act like regular pants only ...
umm ..they have two zippers
in front and a... uh ... knife
pocket. Yes, and they have
comfort, with being unique and
others too numerous to men-
t ;ion. Yes."
A public service intimation
from
floggs
by J/P
KEN DRESNER provides
further answers.
P-23 Lawyer's Club

ATTENTION: DRAFT CARD BURNERS
Attend the
DRAFT DISCUSSION
Led by Capt. William S. Pascoe of
Public Information Office
Ed Robinson, SGC President
John Delamater, GSC President
OPEN TO ALL
SUNDAY, OCT. 2.. .4:00 P.M.
AUDITORIUM A, ANGELL HALL

U
rl

r.

READ AND USE DAILY CLASSIFIED AD

SANDY KOUFAX

,i

i

I

Ma iorleaguie Standings

i

AMERICAN LEAGUE
W :L Pct. GB
x-Baltimore 96 60 .615 -
Detroit 88 71 .553 9y>
Minnesota 86 72 .544 11
Chicago 82 77 .516 151
Cleveland 80 79 .503 17y
Califonia 78 81 .491 191/.
Kansas City 71 86 .452 25y>
Washngton 71 88 .447 26y4
Boston 72 90 .444 27
New York 68 88 .436 82
x--Clnched pennant.
YESTERDAY'S RESULTS
New York at Washington (2, rain)
ansassCity at Baltimore (2, rain)
Only games scheduled
TODAY'S GAMES
Cleveland at California
New York at Chicago
Kansas City at Detroit
Minnesota at Baltimore (2)
Only games scheduled

NATIONAL LEAGUE
W L Pet. GB

Los Angeles
Pittsburgh
San Francisco
Philadelphia
Atlanta
St. Louis
Cincinnati
Houston
New York
Chicago

94
92
90
85
83
80
75
70
65
59

65
67
68
74
76°
79
82
89
93
100

.59 -
.579 2
.570 31%
.535 s
.522 11
.503 14,
.478 18
.440.24
.411 28!2
.371 35

YESTERDAY'S RESULTS
Los Angeles 2, St. Louis 1
Houston 3, Cincinnati 2
Only games scheduled t
TODAY'S GAMES
Houston at New York
Los Angeles at Philadelphia
San Francisco At Pittsburgh
Atlanta at Cincinnati
Chicago at St. Louis

MONEY DOES NOT GROW ON TREES
Unless, of course, apples are used as a medium of exchange.
But MONEY can become as worthwhile as a rotten apple, and it'is hap-
pening right now. Do YOU understandWHY?
Maybe you should get q copy of "MONEY-a mysterious subject?" at
Ulrich's or Wahr's book store and learn some FACTS about money and
banking that will come in right handy to YOUR education.

,

a nl-.

ille

BAGELS & LOX BRUNCH
sponsored by Hillel Grad. Student Comm
Guest Speaker: DR. MARVIN FELHEIM
The Jew in "THE MERCHANT OF VENICE
Sunday, Oct 2-12:00 Noon
Hillel Foundation, 1429 Hill St.
Admission 99c

RECEIVING A DEGREE?
In December? May? or August?
uave you signed up for
your Senior Pictures yet?
your picture must be taken by our photographers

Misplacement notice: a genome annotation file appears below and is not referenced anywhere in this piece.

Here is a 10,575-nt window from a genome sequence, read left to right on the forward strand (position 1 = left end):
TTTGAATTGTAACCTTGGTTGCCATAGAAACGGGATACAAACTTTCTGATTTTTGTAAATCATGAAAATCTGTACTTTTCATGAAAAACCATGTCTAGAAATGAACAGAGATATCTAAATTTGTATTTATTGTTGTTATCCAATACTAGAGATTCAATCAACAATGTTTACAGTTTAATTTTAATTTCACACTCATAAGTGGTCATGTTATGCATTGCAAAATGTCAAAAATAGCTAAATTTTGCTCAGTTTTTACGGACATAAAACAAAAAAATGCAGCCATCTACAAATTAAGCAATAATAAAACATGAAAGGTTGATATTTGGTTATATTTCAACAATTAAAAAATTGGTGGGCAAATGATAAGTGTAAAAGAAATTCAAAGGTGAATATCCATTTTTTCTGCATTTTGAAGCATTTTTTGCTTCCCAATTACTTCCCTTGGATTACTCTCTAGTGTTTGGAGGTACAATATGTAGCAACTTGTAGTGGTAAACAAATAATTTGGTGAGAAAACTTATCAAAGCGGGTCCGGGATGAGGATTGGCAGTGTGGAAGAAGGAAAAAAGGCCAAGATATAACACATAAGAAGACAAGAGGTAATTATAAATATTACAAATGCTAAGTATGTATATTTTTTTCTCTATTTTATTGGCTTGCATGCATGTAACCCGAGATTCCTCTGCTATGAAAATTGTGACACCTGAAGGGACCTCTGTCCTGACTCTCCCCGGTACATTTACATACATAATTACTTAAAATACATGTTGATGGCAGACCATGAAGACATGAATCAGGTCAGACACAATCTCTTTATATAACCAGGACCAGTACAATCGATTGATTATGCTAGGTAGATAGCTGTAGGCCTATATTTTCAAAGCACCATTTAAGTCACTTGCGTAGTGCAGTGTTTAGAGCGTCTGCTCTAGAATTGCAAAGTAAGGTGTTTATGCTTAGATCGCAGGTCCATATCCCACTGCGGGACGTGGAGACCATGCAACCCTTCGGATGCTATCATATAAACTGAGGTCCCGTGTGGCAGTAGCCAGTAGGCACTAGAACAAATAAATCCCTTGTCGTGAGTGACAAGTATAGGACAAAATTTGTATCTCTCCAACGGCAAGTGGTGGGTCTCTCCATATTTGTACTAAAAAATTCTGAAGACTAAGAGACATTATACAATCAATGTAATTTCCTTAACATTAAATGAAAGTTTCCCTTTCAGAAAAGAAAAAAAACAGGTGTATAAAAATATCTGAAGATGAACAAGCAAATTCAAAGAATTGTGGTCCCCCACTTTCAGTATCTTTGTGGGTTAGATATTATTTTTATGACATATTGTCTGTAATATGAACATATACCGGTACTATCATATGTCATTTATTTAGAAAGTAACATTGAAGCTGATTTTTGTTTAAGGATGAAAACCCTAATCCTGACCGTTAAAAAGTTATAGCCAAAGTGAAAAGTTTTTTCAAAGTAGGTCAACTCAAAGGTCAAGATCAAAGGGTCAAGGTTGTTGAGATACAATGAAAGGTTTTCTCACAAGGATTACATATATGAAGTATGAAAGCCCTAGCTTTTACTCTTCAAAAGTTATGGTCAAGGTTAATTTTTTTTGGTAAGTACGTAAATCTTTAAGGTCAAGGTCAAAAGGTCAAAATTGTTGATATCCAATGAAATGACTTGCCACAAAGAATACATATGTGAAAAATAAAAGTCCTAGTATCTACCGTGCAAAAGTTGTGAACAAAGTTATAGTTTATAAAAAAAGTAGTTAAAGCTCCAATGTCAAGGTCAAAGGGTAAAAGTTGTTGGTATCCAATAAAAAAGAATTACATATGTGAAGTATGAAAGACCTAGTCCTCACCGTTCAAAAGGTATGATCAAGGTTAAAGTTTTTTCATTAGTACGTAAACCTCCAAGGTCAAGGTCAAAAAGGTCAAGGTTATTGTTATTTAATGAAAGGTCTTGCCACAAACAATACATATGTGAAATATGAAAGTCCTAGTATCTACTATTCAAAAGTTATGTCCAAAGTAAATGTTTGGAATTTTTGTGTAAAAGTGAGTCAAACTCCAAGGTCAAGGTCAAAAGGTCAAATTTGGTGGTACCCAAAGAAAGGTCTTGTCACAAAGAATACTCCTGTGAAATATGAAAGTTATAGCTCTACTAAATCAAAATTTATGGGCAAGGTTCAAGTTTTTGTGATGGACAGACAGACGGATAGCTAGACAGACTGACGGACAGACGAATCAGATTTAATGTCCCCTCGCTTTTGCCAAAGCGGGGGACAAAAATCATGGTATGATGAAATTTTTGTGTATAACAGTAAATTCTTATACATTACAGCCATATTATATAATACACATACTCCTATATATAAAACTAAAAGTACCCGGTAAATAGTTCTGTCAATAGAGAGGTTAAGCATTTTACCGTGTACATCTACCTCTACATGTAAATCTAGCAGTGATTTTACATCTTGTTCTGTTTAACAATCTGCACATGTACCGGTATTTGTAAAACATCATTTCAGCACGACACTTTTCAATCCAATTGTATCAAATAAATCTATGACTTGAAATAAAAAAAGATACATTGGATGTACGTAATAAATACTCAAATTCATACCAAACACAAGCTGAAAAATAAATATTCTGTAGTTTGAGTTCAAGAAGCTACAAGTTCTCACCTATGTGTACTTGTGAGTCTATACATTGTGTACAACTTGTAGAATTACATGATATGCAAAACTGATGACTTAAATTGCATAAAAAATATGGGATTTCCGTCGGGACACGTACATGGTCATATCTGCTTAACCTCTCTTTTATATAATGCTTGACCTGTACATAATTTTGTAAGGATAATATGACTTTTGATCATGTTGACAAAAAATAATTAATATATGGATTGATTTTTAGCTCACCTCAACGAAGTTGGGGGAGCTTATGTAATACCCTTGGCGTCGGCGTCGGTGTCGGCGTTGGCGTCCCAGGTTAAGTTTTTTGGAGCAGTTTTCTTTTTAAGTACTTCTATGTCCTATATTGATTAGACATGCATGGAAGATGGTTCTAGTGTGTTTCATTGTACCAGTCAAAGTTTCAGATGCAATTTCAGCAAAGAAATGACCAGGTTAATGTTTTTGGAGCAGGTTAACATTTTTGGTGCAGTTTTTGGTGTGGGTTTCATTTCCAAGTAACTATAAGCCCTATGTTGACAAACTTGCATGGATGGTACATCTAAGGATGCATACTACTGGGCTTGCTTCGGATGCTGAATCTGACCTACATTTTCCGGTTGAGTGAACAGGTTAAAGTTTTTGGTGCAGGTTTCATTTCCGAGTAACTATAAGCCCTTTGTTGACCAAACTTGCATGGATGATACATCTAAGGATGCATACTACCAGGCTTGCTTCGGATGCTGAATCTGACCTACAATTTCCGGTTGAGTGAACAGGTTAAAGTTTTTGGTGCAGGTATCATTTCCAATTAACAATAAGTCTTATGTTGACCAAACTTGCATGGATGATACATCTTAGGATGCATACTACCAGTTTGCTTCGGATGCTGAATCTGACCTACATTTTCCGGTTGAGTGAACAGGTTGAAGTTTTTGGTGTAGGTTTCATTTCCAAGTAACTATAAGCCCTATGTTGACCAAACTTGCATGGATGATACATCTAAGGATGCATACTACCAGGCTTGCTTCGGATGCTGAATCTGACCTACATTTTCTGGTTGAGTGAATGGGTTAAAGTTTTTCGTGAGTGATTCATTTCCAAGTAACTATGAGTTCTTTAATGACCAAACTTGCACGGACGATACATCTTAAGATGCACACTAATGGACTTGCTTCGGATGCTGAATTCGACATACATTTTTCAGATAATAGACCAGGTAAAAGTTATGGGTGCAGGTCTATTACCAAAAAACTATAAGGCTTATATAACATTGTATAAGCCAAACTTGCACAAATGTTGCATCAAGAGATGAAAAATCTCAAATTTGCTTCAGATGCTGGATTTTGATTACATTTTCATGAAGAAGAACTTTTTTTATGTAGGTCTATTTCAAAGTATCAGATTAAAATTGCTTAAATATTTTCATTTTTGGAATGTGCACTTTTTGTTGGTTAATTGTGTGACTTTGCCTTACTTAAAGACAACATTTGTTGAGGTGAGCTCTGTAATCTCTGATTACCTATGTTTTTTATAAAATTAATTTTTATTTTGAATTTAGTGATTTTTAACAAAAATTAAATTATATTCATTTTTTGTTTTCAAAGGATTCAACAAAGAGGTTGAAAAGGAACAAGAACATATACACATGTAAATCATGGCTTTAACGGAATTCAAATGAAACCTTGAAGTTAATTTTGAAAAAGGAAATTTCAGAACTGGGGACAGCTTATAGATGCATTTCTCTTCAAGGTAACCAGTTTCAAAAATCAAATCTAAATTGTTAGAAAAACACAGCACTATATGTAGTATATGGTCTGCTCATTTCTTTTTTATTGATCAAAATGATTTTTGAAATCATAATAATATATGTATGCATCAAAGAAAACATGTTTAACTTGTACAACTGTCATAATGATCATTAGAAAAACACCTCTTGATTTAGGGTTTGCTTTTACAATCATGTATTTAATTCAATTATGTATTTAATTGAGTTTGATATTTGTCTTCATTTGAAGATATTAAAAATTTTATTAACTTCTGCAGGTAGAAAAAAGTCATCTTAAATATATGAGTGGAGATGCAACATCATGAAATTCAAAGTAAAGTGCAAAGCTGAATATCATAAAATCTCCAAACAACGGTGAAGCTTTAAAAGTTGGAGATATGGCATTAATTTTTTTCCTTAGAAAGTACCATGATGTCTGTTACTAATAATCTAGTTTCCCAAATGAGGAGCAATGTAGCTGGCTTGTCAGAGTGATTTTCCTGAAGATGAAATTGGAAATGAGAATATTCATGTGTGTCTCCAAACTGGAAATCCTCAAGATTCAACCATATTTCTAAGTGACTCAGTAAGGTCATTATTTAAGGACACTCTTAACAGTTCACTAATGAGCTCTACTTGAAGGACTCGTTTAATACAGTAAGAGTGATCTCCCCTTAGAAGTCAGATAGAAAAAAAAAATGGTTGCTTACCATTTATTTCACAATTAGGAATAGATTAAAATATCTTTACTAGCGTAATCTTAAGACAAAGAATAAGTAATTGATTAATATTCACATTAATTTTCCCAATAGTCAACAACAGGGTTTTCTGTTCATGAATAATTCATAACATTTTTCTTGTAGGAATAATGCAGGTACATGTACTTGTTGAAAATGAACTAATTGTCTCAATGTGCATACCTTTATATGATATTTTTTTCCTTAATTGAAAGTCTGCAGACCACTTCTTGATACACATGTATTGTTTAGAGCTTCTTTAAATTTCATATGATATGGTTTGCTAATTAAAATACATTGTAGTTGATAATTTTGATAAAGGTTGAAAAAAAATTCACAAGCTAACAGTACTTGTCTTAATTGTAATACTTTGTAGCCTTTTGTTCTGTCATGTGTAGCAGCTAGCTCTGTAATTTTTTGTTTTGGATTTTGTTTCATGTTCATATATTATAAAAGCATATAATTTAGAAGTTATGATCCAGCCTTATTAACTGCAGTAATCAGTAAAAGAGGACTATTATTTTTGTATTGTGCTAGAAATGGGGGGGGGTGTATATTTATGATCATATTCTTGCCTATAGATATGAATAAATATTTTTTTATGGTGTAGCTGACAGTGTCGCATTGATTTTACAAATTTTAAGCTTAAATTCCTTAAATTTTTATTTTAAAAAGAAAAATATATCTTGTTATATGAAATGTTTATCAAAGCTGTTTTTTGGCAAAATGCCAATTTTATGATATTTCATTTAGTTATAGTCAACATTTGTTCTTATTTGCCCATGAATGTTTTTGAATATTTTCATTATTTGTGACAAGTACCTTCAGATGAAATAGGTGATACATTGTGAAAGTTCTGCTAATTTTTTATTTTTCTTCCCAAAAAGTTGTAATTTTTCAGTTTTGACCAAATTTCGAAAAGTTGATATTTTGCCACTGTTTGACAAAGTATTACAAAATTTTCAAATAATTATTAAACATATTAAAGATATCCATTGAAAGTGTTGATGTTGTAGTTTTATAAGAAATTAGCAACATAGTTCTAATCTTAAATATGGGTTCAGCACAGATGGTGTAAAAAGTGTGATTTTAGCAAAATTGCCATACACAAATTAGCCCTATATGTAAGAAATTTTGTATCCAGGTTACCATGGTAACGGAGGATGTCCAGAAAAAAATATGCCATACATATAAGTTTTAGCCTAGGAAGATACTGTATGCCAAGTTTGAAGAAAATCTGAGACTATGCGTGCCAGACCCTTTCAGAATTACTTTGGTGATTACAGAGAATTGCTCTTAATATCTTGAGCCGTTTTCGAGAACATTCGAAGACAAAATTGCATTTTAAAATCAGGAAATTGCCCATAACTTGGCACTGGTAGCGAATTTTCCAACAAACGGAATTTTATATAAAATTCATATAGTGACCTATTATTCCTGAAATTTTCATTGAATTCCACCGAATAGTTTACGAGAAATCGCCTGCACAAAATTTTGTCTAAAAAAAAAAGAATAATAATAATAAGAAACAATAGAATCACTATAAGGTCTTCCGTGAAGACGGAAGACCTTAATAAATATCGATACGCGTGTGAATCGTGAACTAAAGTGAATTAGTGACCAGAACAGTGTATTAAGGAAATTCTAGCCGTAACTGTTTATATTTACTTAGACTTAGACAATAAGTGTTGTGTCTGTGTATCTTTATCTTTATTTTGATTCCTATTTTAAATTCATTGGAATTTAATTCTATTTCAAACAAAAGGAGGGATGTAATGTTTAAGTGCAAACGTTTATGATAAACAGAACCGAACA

to go in the book (that's the MICHIGANENSIAN,
you know)
of course, you realize, this will have to be done
soon, if you're going to get an appointment
Yes, you can buy the MICH,IGANENSIAN there
too; it's five dollars now, but the price goes up soon

Dine Out This Weekend!
EAT, DRINK and BE MERRY-

,
, >.,
,'

tti

I

OPEN: Mon., Wed. and Thurs., 4 P.M. to 2 A.M.
OPEN: Fri., Sat., Sun., Noon to 3 A.M. (Closed Tuesday)
DeLONG'S PIT BARBECUE
'314 DETROIT ST., ANN ARBOR, MICH.
CARRY-OUT ORDERS ONLY-PHONE 665-2266
FREE DELIVERY
BARBECUE CHICKEN AND RIBS

0111 Ni deber
211-213 N. Main St. 668-975,

i
tI I

i

FRIED CHICKEN

SHRIMP AND FISH

I, - I

04

I

I

sp a y u nsa
NO! TIENG ONG
nsa
f imm7mme

N-
And furthermore, if you are
especially adept in a foreign
language, the National Security
Agency is ready to give
you immediate linguistic
assignments or may even train
you in an entirely new language.
Demonstrated ability in
language research can lead
to more complex and
sophisticated duties. The
systematic accumulation of
information, examination of
data and preparation of special
reports are important parts of
these assignments. And
scientific linguists will find
nowhere else the opportunities
for practical applications of
their craft.,
At NSA you will be joining
an Agencyof national
prominence-a unique civilian
organization responsible for
developing "secure"
communications systems to
transmit and receive vital
Information.
NSA offers you this opportunity
to further broaden your
knowledge of modern language
or area studies, and to use
your talents in a challenging
and rewarding career while
you enjoy also the broad,
liberal benefits of Federal
employment. In return, we ask
that you not only know your
language, but that you be
flexible, naturally inventive and
intellectually curious. That's
a lot to ask.
Do you fit the picture?
Where to go... what to do

STEAK AND, SHAKE
1313 South Un iv'esity
CHAR-BROILED HAMBURGER STEAK
Potatoes, Salad, Bread & Butter ..$1.30
VEAL CUTLET
Potatoes, Salad, Bread & Butter $1.25
CAGODeA
Chinese and American Restaurant

Specializing inI GERMAN FOOD,
FINE BEER, WINE, LIQUOR
PARKING LOT ON ASHLEY ST.
Hours: Daily 11 A.M.-2 A.M. Closed Mondays
STU DENTS
Now's your chance to get the
THE,"GREATEST PIZZA"
at South U. Restaurant
For your convenience-open 24 hours daily
0 Carry-out All Week ! 662-4170
Breakfasts-Lunches-Dinners
FIRESIDE LUNE

311 South Main

662-4241

3140 Packard

NO 8-7488

OPEN DAILY-I 1 A.M. to 1:30 AM.
OPEN SUNDAY-11 A.M- to 10P.M.
Closed Mondays

"!i
,

get the BEST food in town
- PEA PODS *"HONGSHU
* CHINESE BEAN CAKES 0 CURRY POWDER

Order for banquets, parties or any other combinations

t . -t.j = t

Friday Nite Seafood Smorgasbord
FOOD and LIQUOR SERVED
OPEN * Mon.-Thurs.-1 1 :30-8 P.M.
s Fri. & Sat.-11 :30-9 P.M.
* Closed Sunday
Try our BEEF BUFFET after the game.
Served 4-7 P.M. All you can eat $3.25
BAR-open 'til 2 nightly
SIEES
Delicatessen Restaurant
Between, University Hospital and
St. Joseph Hospital-i1030 E. Ann
Breakfast-Lunch--Dinner
For a Change Try Our
# HOT PASTRAMI on ONION ROLL
. LnV- - (-OPN Di f- n nCi kOii I

I

J7OBOPIT Ball l3blK

Language applicants must
take the Professional
Qualification Test (PQT) as a
prereauisite to NSA interviews

M ! ..., ......,.